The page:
This is the best exercise for everything!

Or is it?

Which exercise?

We regularly see posts and claims for the best exercise, rep scheme or training methodology. A quick search for ‘best glute exercise’ or ‘best bicep exercise’ will throw up a list of suggestions from well meaning people who have probably had great results with the said exercise or protocol.

But if there was a best exercise for your lower abs why would so many people still be bothering with the others? The truth is that the best exercise will be different for different individuals, depending on their anthropometric proportions, joint positioning, their skill (or lack of it) with the complexity of an exercise, and the way they try to exert force. The reason that people rave about certain exercises is that they are terrific for the people who rave about them. They really feel the muscle working in a bridge shelk but not an RDL perhaps.

However, the ‘better’ exercise might not be equally effective for two athletes with different limb to torso ratios and different fibre compositions. Some athletes are prone to exert force differently. One relies on concentric muscular force more than explosive potential energy. They are dependent on different properties from different tissues. These forces can come from ground reactions via feet that have a totally different medial longitudinal arch. That force can be transmitted into hips that are vastly different etc., etc., anywhere you care to talk about along the chain. That is one of the reasons why there are so many exercises. This isn’t even taking into account different goals for the adaptation or even different sports

How long?

Let’s say you find the best exercise for you based on some of the above criteria. How long before you adapt to it and how long before you get no positive adaptation but are still accumulating wear and tear?

No doubt some exercises are better for some athletes than others, and it isn’t always that hard to find them. Even if you find the best one, after 3-6 weeks, depending on their experience, it won’t be doing them much good apart from maintenance and preserving tissue tolerance for work. So you need to have a way of preserving the stimulus to prevent a detraining effect while continuing to put the optimal exercises back into the rotation if there is still a beneficial reason for including the exercise.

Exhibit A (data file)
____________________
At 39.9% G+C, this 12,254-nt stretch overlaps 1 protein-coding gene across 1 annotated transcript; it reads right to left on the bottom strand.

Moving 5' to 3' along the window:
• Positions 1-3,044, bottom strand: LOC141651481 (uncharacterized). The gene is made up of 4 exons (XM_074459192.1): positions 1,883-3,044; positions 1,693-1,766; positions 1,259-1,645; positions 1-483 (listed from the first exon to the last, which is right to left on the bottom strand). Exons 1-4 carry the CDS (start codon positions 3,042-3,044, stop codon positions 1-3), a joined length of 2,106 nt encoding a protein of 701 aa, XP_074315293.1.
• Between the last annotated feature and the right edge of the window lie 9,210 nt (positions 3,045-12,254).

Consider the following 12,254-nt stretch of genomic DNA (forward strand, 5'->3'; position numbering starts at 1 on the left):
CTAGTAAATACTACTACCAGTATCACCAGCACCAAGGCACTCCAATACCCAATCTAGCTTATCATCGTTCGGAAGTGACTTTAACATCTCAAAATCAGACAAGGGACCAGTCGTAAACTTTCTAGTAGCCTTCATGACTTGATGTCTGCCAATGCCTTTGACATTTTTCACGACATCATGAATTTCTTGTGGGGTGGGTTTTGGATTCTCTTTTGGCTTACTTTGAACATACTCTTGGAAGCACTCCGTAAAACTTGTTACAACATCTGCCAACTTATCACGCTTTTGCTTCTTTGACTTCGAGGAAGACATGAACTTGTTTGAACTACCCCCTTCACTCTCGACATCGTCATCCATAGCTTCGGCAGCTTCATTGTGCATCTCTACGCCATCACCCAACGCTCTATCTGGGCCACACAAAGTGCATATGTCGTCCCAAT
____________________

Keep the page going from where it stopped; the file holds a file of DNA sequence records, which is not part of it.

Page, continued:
Instead of giving your team the ‘best’ exercise you could try following these four easy steps:

  1. Think of the quality you are trying to train and make sure the exercise incorporates that adequately
  2. Give athletes a suitable choice of exercises that instill that quality, give input as required
  3. Treat each rep you get to observe as an assessment, see how good their technique is after cueing, get feedback from them as to what they feel during and after
  4. Determine which exercises are preferable for you and the athlete based on measurable improvements and step 3. Try to keep them in the rotation 50-75% of the time, but don’t train it in consecutive blocks.

Eventually you will hit a ceiling. Then you need to decide whether you want to merely maintain the relevant adaptation and focus on improving other more pressing areas of your sport. If this is an area you still want to improve then there are ways to make our best exercises better but that is for another day.

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